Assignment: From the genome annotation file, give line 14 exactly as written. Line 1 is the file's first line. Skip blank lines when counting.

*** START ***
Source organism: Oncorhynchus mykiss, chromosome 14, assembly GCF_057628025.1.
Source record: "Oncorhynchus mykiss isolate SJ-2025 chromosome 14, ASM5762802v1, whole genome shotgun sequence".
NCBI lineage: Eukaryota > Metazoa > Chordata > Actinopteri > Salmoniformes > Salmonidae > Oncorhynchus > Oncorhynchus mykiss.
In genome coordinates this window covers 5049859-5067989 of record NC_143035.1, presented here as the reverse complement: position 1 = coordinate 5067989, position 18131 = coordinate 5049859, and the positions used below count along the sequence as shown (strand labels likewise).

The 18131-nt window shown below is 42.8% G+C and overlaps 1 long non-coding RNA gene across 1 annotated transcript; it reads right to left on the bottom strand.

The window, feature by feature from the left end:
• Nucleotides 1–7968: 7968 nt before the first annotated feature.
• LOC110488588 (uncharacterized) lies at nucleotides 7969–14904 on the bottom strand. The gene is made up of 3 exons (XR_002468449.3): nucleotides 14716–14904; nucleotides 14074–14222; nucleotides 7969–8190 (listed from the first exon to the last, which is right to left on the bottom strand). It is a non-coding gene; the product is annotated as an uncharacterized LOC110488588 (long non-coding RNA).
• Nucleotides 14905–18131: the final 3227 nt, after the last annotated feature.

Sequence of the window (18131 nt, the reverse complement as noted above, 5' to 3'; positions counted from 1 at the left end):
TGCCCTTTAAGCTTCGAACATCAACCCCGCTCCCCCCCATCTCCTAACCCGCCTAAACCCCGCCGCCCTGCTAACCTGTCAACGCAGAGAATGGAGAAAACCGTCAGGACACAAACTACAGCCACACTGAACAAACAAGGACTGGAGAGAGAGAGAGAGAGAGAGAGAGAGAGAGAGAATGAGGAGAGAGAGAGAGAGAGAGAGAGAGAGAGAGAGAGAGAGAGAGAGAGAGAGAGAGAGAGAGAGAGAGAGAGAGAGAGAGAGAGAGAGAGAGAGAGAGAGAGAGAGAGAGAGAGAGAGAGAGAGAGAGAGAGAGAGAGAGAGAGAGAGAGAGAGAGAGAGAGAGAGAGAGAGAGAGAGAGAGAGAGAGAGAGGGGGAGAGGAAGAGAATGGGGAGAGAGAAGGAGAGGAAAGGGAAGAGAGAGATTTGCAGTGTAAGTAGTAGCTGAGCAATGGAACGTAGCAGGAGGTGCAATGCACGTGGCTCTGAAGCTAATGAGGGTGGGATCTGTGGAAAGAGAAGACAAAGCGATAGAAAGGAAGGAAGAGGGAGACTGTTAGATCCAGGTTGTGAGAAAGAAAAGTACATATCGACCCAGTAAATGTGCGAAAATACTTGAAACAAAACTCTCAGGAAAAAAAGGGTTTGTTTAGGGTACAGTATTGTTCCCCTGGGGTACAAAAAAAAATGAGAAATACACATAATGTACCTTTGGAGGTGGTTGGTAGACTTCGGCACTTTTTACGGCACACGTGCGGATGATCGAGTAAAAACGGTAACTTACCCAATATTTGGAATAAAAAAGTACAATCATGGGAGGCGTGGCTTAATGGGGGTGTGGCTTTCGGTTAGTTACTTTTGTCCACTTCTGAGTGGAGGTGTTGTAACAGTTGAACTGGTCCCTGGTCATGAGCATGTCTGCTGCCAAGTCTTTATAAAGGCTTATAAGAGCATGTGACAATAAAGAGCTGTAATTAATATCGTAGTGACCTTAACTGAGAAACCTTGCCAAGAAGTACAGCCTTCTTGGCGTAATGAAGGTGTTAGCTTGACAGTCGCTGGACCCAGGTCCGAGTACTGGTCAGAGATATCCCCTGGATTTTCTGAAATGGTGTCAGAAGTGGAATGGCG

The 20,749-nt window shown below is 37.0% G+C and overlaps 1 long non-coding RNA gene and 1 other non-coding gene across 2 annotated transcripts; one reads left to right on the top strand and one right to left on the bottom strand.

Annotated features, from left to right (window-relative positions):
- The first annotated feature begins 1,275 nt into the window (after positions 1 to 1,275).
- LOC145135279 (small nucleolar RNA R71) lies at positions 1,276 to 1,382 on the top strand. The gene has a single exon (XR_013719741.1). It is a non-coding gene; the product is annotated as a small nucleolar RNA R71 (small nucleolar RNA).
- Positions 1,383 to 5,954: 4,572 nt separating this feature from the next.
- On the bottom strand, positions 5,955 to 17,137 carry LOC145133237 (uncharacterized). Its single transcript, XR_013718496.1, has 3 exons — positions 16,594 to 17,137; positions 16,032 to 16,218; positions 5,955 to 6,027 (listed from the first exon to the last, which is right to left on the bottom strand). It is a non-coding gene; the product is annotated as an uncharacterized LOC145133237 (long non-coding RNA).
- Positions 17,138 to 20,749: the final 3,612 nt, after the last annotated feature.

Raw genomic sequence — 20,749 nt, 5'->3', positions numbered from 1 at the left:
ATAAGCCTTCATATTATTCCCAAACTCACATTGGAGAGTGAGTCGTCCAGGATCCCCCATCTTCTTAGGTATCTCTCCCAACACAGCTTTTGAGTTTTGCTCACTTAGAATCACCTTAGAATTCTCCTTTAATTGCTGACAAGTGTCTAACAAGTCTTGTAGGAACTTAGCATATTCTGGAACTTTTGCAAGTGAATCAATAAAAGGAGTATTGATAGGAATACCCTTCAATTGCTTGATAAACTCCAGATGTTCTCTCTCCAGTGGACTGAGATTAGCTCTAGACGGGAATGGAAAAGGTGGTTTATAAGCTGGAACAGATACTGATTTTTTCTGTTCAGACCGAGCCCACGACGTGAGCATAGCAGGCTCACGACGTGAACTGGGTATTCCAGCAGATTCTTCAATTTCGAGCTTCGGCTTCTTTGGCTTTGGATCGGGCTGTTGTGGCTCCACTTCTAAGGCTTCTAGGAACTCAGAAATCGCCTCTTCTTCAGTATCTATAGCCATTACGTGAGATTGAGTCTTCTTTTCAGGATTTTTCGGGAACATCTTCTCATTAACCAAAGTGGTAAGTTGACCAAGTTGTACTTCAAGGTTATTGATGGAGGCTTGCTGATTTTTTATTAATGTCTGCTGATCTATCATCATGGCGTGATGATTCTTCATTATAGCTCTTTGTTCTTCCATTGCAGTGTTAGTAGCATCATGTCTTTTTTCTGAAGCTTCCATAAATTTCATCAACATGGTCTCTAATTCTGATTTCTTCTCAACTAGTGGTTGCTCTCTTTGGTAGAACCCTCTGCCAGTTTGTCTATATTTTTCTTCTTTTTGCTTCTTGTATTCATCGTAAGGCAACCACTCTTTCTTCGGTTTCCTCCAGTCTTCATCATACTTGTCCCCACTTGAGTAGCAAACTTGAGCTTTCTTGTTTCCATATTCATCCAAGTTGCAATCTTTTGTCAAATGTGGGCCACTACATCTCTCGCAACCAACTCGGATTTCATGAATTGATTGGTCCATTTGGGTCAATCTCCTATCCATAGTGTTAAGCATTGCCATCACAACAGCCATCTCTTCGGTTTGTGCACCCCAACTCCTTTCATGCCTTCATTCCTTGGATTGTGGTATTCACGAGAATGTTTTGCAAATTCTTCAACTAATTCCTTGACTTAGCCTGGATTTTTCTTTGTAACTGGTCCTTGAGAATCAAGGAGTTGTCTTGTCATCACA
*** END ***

- The first annotated feature begins 1,275 nt into the window (after positions 1 to 1,275).